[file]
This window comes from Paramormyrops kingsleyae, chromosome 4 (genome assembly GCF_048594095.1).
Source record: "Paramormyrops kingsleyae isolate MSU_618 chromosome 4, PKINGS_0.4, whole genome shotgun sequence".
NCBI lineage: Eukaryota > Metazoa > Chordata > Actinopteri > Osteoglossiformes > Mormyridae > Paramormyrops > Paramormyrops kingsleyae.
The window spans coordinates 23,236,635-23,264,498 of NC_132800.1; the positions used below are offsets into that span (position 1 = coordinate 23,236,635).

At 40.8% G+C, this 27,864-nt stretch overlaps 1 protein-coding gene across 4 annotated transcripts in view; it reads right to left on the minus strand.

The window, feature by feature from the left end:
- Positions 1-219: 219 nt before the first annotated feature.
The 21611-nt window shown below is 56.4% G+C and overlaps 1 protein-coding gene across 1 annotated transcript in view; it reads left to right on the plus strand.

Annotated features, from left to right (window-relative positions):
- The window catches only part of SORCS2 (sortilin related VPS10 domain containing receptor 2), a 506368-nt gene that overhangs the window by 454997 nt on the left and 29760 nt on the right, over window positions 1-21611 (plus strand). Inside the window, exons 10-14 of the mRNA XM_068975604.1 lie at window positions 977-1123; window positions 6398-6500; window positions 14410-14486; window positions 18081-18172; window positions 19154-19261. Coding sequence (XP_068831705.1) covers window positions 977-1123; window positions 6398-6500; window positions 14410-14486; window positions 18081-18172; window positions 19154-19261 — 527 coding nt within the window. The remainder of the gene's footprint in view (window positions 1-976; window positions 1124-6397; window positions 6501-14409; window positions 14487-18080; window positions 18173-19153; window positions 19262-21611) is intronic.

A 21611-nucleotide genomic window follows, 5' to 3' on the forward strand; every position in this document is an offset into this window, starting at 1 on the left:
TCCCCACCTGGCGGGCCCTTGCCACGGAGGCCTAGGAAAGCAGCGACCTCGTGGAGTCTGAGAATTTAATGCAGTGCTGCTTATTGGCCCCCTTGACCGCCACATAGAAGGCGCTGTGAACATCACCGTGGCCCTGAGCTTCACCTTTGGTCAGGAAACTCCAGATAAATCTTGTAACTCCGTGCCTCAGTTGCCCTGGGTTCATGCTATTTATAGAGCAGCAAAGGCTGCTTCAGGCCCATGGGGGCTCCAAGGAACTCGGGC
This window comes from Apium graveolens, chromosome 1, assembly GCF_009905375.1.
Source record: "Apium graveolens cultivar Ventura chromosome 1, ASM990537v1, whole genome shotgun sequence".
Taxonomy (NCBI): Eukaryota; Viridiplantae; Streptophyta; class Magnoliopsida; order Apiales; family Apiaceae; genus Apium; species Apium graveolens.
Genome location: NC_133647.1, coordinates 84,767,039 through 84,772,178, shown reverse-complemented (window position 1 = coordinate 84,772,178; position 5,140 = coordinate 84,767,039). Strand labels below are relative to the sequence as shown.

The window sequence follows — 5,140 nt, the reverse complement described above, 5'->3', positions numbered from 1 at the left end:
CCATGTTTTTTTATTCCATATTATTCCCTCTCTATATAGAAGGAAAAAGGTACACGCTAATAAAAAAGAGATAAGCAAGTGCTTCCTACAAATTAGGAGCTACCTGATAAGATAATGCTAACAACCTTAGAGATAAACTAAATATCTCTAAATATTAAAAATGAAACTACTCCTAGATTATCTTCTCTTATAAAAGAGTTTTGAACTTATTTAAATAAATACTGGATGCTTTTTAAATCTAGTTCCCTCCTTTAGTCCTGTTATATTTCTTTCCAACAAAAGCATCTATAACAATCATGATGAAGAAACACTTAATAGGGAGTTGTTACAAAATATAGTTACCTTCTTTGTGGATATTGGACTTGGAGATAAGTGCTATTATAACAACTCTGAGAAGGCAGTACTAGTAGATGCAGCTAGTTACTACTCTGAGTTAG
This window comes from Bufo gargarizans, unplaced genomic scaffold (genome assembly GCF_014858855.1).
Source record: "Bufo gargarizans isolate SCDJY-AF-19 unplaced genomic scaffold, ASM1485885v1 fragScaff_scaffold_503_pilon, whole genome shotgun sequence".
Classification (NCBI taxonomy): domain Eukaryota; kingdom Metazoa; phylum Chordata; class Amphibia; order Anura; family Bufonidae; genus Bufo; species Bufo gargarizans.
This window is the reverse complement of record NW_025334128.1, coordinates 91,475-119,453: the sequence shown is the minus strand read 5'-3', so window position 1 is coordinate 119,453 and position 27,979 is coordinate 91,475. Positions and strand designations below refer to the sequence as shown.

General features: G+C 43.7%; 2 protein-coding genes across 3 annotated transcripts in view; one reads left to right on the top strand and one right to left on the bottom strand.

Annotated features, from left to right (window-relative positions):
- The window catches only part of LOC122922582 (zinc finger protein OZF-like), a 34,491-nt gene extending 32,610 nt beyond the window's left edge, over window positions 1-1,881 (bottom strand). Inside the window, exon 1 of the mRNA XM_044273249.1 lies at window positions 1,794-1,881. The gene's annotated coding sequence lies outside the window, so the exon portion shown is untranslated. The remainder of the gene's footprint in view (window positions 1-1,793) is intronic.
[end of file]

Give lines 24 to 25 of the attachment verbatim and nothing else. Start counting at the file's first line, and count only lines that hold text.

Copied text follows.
Annotated features, from left to right (window-relative positions):
- The window catches only part of LOC122922582 (zinc finger protein OZF-like), a 34,491-nt gene extending 32,610 nt beyond the window's left edge, over window positions 1-1,881 (bottom strand). Inside the window, exon 1 of the mRNA XM_044273249.1 lies at window positions 1,794-1,881. The gene's annotated coding sequence lies outside the window, so the exon portion shown is untranslated. The remainder of the gene's footprint in view (window positions 1-1,793) is intronic.